LED lighting solutions for the hunter and outdoorsman have now reached a level of maturity where they actually deliver all they ever promised a few years ago. Long battery life and never a need to change a globe have been the hallmark of LED lights but in recent times they have come a long way in the performance stakes too. So much so that today's small palm sized LED torch is likely to make your old 4 cell Maglite look like a tired old candle. In fact many hunters are discovering the possibilities of compact, low weight and no-hassle spotlighting using these new generation LED torches. I was discussing this trend with the staff of Elk's Hunting & Fishing in Albury and they kindly made available a range of LED Lenser products for an AHN review. Marty from Sandy Creek Outfitters also came to the party with a Surefire Defender torch and a number of mounting hardware solutions like the VLTOR bracket and TPS ring to Picatinny adapter to round out the review. It is not my intention to present a head to head shootout between the products, sure there will be comparisons but the main purpose is to give an insight into what is available in LED products that I've found useful and may be of interest to other shooters.
 


From left Led Lenser P7, LED Lenser Tech Focus and Surefire E2D LED Defender

     The three torches supplied were the LED Lenser P7, the Police Tech Focus Accessory set and the Surefire E2D LED Defender. These torches are all quite compact and are representative of the new breed of LED torches. Although similar, they are very different in a number of ways and produce light with different characteristics  as a result. The LED Lenser P7 came with four AAA Alkaline batteries, the Tech Focus with three AAA Alkaline batteries, and the Surefire came with the two 123A Lithium batteries installed. Rechargeable battery options if required are available for all systems at extra cost.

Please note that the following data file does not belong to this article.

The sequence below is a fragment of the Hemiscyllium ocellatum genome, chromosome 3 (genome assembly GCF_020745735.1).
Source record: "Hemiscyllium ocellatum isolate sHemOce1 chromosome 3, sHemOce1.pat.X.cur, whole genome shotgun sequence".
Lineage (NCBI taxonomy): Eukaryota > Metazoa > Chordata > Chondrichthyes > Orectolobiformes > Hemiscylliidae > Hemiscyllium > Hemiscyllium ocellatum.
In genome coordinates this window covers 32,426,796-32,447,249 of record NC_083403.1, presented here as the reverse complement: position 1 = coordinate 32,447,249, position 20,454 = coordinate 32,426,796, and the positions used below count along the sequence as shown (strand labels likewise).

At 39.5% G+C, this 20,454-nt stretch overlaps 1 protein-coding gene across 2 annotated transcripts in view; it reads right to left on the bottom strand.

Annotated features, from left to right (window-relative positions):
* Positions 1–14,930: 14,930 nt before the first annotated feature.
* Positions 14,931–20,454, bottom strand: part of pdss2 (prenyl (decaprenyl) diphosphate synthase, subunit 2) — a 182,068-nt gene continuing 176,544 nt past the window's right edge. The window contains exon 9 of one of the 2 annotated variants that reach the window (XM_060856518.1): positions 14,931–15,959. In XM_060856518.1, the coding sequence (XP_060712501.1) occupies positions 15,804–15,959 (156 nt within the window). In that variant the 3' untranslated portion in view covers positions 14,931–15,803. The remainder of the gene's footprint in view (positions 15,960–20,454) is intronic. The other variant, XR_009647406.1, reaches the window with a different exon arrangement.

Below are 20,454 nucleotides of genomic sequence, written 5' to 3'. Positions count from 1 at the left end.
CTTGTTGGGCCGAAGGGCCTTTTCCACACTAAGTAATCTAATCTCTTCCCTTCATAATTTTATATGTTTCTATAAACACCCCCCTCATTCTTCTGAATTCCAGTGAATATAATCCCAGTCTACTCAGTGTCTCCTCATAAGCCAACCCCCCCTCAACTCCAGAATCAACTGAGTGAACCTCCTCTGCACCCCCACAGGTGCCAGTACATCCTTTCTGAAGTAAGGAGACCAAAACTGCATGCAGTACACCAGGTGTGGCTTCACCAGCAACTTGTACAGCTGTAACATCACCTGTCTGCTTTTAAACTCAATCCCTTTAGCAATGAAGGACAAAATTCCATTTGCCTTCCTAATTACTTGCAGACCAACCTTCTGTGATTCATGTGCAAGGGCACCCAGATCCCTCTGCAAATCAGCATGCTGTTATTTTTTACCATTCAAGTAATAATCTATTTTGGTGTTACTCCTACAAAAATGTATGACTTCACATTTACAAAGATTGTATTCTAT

Using a bush and a light coloured back fence, I experimented with trying to get a good photo of the beam produced by each torch at various ranges and settled on 30m as a reasonable compromise that my camera could handle but still show the different beam produced. The results were interesting and a little surprising.
 
     The LED Lenser P7 was the most powerful torch on test, rated at 200 Lumens, it threw a broad powerful beam with a little spill light to illuminate the periphery of the target area. The torch features a speed focus system whereby the head of the torch is simply slid with the thumb to achieve a flood or spot beam very quickly with minimal fuss. The tailcap on/off switch features momentary high and high/low power modes and the torch is powered by the included four AAA Alkaline cells. Standard accessories include a quality nylon pouch, lanyard and karabiner. Optional accessories included were a tailcap pressure switch and mounting bracket. This torch threw plenty of strong light to easily illuminate & identify a rabbit at 100m+ with the naked eye. It feels solid in the hand and you get the impression it would easily survive the routine drops and accidents typically encountered in hard outdoors use.
 

     LED Lenser's Police Tech Focus is rated at 105 Lumens, and although giving away a bit in outright power to the other torches, it makes up for it with a very precise focus system. The twist focus head on the torch concentrates a very nice spot beam with not a lot of spill light and is good enough to positively identify rabbits to 80m with the naked eye. This torch came in a kit that includes everything needed to mount the light on a barrel or scope tube. Included are a figure eight universal quick mount bracket, tailcap pressure switch, quality nylon pouch, lanyard, karabiner and three AAA Alkaline batteries. The tailcap on/off switch has momentary and on/off function only and there is no low/high power mode on this torch. The mounting bracket is a good design and best of all very quick to set up using only one nut in the centre of the bracket to clamp onto scope tube and torch,  all without any tools required. The bracket is made of a synthetic material that won't scratch the finish on your scope, torch or barrel either.